Ash Plume from Cleveland Volcano
April 30, 2013
On May 23, 2006, the Cleveland Volcano in the Aleutian Islands emitted an ash plume. By the time the Moderate Resolution Imaging Spectroradiometer (MODIS) flying onboard NASA’s Aqua satellite took this picture, on May 24, the ash cloud had already moved away from the volcano. In this image, the ash cloud appears as a gray-beige puffball near the bottom of the image. No discernible trail of ash extends back to the snow-capped volcano that produced the ash plume the day before. The Cleveland Volcano occupies the western end of Chuginadak Island, a dumbbell-shaped, uninhabited island in the Aleutian archipelago. The eruption on May 23, 2006, was reported to the Alaskan Volcano Observatory by Jeff Williams, a flight engineer on the International Space Station. Credit: NASA image courtesy of Jeff Schmaltz, MODIS Rapid Response Team, NASA-Goddard Space Flight Center.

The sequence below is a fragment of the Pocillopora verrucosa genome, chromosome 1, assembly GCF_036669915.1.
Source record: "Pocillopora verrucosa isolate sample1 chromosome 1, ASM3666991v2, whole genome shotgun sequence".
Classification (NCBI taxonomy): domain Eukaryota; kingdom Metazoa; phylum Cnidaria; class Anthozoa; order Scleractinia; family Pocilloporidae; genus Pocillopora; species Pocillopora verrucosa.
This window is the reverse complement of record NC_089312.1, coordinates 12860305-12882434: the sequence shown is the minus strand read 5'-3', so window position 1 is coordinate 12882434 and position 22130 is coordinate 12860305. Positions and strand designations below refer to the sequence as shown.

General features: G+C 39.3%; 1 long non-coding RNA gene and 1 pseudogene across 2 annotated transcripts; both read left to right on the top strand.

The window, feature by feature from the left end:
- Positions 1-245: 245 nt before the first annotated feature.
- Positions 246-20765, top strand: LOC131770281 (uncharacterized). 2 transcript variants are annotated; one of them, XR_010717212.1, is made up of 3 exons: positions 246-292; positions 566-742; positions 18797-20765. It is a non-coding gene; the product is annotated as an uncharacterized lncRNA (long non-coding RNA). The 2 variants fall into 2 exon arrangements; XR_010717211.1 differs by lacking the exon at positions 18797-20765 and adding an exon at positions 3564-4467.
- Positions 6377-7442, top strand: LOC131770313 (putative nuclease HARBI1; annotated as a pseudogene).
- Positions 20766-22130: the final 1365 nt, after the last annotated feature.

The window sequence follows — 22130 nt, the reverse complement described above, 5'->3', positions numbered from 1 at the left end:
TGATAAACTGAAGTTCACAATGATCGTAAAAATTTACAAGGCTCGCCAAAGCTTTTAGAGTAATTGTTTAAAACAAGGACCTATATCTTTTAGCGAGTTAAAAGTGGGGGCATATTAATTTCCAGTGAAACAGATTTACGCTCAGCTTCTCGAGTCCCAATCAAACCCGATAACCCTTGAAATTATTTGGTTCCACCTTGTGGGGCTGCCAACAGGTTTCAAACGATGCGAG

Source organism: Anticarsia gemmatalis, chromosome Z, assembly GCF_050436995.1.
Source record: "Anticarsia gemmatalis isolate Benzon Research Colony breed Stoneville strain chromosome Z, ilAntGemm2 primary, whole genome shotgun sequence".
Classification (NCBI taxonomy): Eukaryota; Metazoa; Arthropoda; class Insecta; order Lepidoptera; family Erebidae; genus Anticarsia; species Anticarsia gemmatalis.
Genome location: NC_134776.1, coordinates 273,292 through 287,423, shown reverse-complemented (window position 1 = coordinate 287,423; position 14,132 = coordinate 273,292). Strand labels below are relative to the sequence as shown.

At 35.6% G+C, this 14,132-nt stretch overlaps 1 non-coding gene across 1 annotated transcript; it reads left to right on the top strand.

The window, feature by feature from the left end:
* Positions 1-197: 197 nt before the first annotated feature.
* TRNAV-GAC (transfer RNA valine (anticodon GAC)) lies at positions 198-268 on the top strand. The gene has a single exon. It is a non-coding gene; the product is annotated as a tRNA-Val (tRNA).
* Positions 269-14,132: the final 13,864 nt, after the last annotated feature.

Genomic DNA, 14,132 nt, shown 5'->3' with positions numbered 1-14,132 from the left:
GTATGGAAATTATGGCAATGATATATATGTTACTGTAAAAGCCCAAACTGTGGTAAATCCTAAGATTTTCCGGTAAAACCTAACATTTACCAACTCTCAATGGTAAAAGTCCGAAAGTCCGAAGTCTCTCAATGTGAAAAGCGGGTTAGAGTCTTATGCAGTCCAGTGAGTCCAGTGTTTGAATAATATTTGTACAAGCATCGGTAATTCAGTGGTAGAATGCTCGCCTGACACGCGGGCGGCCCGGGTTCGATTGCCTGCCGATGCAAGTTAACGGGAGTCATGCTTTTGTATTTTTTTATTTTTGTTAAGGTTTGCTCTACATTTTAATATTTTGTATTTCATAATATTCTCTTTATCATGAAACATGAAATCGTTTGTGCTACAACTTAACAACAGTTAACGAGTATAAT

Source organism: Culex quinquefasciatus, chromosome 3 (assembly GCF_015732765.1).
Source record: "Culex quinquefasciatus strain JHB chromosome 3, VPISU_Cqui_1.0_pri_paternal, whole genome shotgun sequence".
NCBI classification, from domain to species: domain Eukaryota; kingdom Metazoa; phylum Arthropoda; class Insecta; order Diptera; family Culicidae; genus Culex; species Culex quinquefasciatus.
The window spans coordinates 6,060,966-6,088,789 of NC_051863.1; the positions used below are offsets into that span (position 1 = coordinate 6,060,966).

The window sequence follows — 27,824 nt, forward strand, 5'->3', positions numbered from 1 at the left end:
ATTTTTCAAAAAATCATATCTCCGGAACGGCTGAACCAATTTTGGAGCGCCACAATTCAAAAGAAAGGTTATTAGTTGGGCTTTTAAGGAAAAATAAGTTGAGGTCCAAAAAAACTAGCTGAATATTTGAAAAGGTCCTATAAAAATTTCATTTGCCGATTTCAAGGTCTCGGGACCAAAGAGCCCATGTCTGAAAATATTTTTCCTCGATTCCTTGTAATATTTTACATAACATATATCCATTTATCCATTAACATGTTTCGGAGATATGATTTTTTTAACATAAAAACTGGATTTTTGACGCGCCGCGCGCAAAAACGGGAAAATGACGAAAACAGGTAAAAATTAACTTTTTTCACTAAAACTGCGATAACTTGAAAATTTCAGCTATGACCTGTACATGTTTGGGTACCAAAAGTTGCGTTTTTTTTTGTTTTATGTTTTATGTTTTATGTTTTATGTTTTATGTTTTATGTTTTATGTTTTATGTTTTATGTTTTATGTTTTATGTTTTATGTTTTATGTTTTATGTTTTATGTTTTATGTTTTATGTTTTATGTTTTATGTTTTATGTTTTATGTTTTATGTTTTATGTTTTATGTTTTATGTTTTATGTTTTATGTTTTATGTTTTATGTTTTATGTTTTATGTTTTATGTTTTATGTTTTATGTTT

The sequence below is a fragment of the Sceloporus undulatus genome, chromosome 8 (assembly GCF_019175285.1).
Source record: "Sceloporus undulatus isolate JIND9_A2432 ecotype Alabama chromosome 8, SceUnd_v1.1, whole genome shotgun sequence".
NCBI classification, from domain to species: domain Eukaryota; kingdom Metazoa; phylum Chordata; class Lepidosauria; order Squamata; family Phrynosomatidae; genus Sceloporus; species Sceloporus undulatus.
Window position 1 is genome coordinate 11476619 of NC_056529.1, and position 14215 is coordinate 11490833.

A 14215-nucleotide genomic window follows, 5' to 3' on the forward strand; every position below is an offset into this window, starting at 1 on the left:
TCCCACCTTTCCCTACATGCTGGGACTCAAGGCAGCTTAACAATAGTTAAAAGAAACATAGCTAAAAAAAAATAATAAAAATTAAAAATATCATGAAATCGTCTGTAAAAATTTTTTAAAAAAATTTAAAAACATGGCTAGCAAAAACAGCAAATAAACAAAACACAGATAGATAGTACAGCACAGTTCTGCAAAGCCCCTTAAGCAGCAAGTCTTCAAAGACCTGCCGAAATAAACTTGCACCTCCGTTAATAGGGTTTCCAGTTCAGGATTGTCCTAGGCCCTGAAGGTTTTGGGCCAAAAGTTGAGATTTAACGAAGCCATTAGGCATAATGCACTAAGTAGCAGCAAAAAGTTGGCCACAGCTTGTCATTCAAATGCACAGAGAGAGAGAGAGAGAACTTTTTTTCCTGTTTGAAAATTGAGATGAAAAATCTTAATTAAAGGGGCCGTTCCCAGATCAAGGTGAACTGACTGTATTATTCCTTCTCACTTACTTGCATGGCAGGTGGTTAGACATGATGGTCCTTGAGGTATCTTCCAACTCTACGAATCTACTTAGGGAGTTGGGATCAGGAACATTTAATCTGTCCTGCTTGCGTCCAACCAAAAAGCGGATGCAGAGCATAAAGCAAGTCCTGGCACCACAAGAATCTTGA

Topics: Environment, Islands of Four Mountains, Volcanology, Geology, Disaster Accident, Eruptions of Eyjafjallajökull, Eruption column, Aqua, Volcano, Chuginadak Island, Volcanic ash, Moderate-Resolution Imaging Spectroradiometer, Mount Cleveland, Stratovolcanoes